So Wind-Ups, Dino Rabbit, and Chaos Dragons were still reigning supreme with Inzektors sprinkled in here and there. Six Samurai received a structure deck and got an Xyz in June, but that was uneventful and only encouraged people to play a deck that negates spells and traps in a meta dominated by monster effects. The North American World Championship Qualifier was around the corner, and no one is REALLY sure what will win what everyone calls the US Nationals. Sorry to be anticlimactic, but Tyler Tabman won the event with Wind-Ups. Robert Lewis got second, also with Wind-Ups. Jarel Winston got third place with Chaos Dragons and Kevin Rubio fourth with Dino Rabbit.
This was Tyler Tabman’s list. What do I think of it? I think 3 Magician and 3 Factory, but he was already at 42 cards. And no Maestroke or Photon Papilloperative here. I can’t find Robert Lewis’ build online, sorry about that.
This is Jarel Winston’s list.
Kevin Rubio played 43 cards, which DOES decrease your chances of drawing the vanillas, but it also decreases your chances of drawing Rabbit, Tour Guide, or any other cards you want to see.
After the Yugioh WCQ, what everyone was looking forward to was the Yugioh World Championship. So with Dolkka, Tour Guide, Wind-Up Shark and Rabbit all being Exclusives to TCG Yugioh, that left Chaos Dragons and Inzektors for worlds. Top four was 4 Inzektors, and the whole final match was them summoning Sangan over and over to search Veiler to stop Dragonfly from going off. Honestly, Worlds was pretty boring in 2012. I remember some Dark World Malefic Skill Drain deck being played, but almost everything else was Inzektors. Also, Jarel Winston was playing Exodia. And this is where the term JADGE! comes from. During Jarel Winston’s feature match, the stream was paused and said something to the effect of “Waiting for Jadge. Please wait.”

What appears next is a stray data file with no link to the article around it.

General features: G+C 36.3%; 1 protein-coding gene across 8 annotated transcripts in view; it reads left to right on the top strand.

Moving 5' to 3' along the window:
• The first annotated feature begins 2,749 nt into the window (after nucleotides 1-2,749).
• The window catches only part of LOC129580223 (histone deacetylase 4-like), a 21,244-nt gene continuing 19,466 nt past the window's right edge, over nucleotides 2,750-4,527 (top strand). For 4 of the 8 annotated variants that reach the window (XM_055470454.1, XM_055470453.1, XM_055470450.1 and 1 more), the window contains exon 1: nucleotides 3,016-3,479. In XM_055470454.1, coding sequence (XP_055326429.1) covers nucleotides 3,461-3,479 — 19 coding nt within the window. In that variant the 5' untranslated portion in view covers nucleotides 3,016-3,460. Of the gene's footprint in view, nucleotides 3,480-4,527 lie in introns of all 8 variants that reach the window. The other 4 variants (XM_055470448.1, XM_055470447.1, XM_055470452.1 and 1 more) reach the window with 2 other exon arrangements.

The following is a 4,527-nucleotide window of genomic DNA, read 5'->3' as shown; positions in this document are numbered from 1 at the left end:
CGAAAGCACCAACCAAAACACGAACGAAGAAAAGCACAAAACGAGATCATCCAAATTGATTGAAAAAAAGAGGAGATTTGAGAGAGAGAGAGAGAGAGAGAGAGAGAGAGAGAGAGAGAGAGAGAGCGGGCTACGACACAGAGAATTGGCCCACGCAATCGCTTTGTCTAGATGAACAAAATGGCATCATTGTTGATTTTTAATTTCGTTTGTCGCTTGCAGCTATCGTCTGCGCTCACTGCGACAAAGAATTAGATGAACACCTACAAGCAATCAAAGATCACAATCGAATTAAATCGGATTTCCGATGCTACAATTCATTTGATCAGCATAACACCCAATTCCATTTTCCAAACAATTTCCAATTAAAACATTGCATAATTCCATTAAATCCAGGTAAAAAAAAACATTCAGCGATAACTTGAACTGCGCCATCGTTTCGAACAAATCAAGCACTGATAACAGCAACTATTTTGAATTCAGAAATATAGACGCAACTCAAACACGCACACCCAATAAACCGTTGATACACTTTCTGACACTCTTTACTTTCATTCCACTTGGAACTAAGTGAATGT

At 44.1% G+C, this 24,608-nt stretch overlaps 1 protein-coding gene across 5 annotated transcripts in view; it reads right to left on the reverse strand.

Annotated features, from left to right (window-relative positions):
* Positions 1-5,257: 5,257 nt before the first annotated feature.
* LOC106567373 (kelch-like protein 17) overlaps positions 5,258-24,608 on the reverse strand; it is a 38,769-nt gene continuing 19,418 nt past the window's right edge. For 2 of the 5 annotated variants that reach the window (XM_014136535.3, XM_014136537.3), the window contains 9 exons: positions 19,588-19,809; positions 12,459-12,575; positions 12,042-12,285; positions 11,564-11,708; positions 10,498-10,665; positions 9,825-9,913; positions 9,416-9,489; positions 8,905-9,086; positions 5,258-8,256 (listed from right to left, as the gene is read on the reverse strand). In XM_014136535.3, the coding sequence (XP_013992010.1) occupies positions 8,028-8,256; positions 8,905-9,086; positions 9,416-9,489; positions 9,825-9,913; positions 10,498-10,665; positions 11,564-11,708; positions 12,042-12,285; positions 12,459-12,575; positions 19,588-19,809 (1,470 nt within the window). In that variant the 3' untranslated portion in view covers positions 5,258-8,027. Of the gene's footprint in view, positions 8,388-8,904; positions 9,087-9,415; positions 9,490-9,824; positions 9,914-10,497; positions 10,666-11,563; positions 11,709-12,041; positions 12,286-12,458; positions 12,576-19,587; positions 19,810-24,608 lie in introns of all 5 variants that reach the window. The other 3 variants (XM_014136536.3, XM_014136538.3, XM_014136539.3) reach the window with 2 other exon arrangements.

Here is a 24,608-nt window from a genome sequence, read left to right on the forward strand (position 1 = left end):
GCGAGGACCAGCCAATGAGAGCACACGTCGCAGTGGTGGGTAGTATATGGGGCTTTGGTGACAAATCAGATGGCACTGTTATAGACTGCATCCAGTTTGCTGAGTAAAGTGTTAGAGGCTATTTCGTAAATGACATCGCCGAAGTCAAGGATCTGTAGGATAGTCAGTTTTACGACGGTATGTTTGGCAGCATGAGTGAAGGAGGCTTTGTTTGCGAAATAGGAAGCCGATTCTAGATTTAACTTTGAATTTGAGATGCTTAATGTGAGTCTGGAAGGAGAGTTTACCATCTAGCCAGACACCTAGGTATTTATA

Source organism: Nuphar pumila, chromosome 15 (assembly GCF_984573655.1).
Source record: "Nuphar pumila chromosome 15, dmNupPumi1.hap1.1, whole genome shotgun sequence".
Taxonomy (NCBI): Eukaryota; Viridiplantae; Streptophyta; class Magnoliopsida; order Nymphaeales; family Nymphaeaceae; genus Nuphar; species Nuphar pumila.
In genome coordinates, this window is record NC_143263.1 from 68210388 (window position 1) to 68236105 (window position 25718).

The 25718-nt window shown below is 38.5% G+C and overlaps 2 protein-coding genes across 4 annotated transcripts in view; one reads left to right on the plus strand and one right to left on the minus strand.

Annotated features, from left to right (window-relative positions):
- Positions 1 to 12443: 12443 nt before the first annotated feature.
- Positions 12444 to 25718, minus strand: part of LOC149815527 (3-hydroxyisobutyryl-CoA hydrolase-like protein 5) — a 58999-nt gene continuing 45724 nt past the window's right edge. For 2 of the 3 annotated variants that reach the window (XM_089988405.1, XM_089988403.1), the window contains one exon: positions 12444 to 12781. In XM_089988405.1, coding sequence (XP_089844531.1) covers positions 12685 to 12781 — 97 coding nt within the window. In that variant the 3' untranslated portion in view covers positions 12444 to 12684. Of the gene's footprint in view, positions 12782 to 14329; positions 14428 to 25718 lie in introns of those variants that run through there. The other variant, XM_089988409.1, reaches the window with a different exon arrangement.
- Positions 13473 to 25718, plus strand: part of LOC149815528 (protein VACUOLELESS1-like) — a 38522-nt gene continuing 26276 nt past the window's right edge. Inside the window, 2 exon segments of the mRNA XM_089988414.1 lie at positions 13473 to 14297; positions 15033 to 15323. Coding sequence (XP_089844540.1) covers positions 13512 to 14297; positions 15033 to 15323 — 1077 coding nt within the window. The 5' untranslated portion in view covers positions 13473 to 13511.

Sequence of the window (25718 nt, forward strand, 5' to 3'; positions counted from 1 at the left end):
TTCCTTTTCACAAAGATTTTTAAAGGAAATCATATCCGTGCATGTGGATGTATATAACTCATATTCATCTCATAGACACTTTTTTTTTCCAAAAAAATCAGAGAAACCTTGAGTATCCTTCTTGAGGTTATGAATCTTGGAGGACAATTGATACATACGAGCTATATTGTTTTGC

Then Hidden Arsenal 6 came out July 24th, and had Evigishki Gustkraken, which when combined with the Hieratics made for a deadly hand loop, but it required an Xyz that came out in the next Hidden Arsenal. Gem-Knight Pearl was reprinted from the battle pack. It’s a 2600 rank 4 with no effect. Stronger than any other generic rank 4, but it has no effect. Daigusto Phoenix, a generic rank 2 with 1500 ATK also came out, which allows any WIND Monster to attack twice that battle phase. Near lethal with Stardust Dragon. 2500+2500+1500 = 6500. Overall, uneventful.
August 14th, two tins were released with the cover cards being Dolkka and Heroic Champion – Excalibur. Promos for the tins were great reprints. Genex Neutron, Scrap Dragon, Dark Highlander and Zenmaines were in the Dolkka tin while Zenmaines, Blizzard Princess, Wind-Up Rabbit and Evolzar Laggia were in the Excalibur tin. Both Evolz and Zenmaines reprint? Yes please. Wind-Up Rabbit reprint? Yes please. The tins were great, and while Excalibur is the cover card for Return of the Duelist, it was printed in the tins first.
Then, on August 14th Return of the Duelist (REDU) was released. It introduced several new archetypes. Chronomaly, Spellbooks and Prophecy, Madolche, Geargia, and hunders all came out in REDU. Grandsoil the Elemental Lord and Excalibur were also in REDU. And just like GENF, no one played anything from REDU until after the F&L List was announced. September 2012 format is next and one of my favorites.